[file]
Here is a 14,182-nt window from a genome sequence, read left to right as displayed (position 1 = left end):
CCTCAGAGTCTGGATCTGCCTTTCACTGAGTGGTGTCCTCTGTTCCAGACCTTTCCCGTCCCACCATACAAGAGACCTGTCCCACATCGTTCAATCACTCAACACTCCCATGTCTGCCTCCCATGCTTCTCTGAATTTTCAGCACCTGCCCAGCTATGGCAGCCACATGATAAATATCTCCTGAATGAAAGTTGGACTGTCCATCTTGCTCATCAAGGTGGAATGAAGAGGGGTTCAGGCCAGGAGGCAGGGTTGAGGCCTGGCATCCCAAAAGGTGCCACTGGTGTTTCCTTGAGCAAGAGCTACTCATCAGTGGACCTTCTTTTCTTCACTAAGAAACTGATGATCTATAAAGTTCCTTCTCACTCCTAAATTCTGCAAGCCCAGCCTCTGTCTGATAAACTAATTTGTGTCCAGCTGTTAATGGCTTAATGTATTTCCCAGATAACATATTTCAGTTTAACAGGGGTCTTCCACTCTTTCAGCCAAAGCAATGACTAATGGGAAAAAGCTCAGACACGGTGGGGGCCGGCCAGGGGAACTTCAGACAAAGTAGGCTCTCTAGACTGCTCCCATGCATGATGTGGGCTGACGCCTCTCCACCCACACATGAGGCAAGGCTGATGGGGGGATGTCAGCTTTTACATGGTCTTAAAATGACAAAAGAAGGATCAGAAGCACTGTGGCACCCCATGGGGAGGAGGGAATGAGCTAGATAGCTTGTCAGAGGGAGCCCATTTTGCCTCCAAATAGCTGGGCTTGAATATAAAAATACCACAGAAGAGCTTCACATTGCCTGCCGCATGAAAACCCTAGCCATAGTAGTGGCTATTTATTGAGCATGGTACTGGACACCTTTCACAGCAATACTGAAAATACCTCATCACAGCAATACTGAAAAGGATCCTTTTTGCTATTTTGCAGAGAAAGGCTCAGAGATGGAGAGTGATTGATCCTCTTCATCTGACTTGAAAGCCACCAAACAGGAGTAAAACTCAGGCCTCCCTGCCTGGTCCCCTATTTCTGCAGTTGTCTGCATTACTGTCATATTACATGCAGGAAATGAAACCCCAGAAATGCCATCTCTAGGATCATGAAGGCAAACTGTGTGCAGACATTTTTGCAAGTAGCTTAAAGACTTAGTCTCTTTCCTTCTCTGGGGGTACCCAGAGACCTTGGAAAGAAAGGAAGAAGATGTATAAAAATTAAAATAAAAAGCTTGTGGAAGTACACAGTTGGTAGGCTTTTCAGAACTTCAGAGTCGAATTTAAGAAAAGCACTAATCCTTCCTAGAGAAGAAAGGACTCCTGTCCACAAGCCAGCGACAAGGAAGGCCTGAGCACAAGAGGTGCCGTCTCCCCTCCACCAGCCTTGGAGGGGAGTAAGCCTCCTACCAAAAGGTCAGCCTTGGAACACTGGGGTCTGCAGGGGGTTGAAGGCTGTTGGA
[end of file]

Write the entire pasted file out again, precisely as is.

Here is a 14,182-nt window from a genome sequence, read left to right as displayed (position 1 = left end):
CCTCAGAGTCTGGATCTGCCTTTCACTGAGTGGTGTCCTCTGTTCCAGACCTTTCCCGTCCCACCATACAAGAGACCTGTCCCACATCGTTCAATCACTCAACACTCCCATGTCTGCCTCCCATGCTTCTCTGAATTTTCAGCACCTGCCCAGCTATGGCAGCCACATGATAAATATCTCCTGAATGAAAGTTGGACTGTCCATCTTGCTCATCAAGGTGGAATGAAGAGGGGTTCAGGCCAGGAGGCAGGGTTGAGGCCTGGCATCCCAAAAGGTGCCACTGGTGTTTCCTTGAGCAAGAGCTACTCATCAGTGGACCTTCTTTTCTTCACTAAGAAACTGATGATCTATAAAGTTCCTTCTCACTCCTAAATTCTGCAAGCCCAGCCTCTGTCTGATAAACTAATTTGTGTCCAGCTGTTAATGGCTTAATGTATTTCCCAGATAACATATTTCAGTTTAACAGGGGTCTTCCACTCTTTCAGCCAAAGCAATGACTAATGGGAAAAAGCTCAGACACGGTGGGGGCCGGCCAGGGGAACTTCAGACAAAGTAGGCTCTCTAGACTGCTCCCATGCATGATGTGGGCTGACGCCTCTCCACCCACACATGAGGCAAGGCTGATGGGGGGATGTCAGCTTTTACATGGTCTTAAAATGACAAAAGAAGGATCAGAAGCACTGTGGCACCCCATGGGGAGGAGGGAATGAGCTAGATAGCTTGTCAGAGGGAGCCCATTTTGCCTCCAAATAGCTGGGCTTGAATATAAAAATACCACAGAAGAGCTTCACATTGCCTGCCGCATGAAAACCCTAGCCATAGTAGTGGCTATTTATTGAGCATGGTACTGGACACCTTTCACAGCAATACTGAAAATACCTCATCACAGCAATACTGAAAAGGATCCTTTTTGCTATTTTGCAGAGAAAGGCTCAGAGATGGAGAGTGATTGATCCTCTTCATCTGACTTGAAAGCCACCAAACAGGAGTAAAACTCAGGCCTCCCTGCCTGGTCCCCTATTTCTGCAGTTGTCTGCATTACTGTCATATTACATGCAGGAAATGAAACCCCAGAAATGCCATCTCTAGGATCATGAAGGCAAACTGTGTGCAGACATTTTTGCAAGTAGCTTAAAGACTTAGTCTCTTTCCTTCTCTGGGGGTACCCAGAGACCTTGGAAAGAAAGGAAGAAGATGTATAAAAATTAAAATAAAAAGCTTGTGGAAGTACACAGTTGGTAGGCTTTTCAGAACTTCAGAGTCGAATTTAAGAAAAGCACTAATCCTTCCTAGAGAAGAAAGGACTCCTGTCCACAAGCCAGCGACAAGGAAGGCCTGAGCACAAGAGGTGCCGTCTCCCCTCCACCAGCCTTGGAGGGGAGTAAGCCTCCTACCAAAAGGTCAGCCTTGGAACACTGGGGTCTGCAGGGGGTTGAAGGCTGTTGGA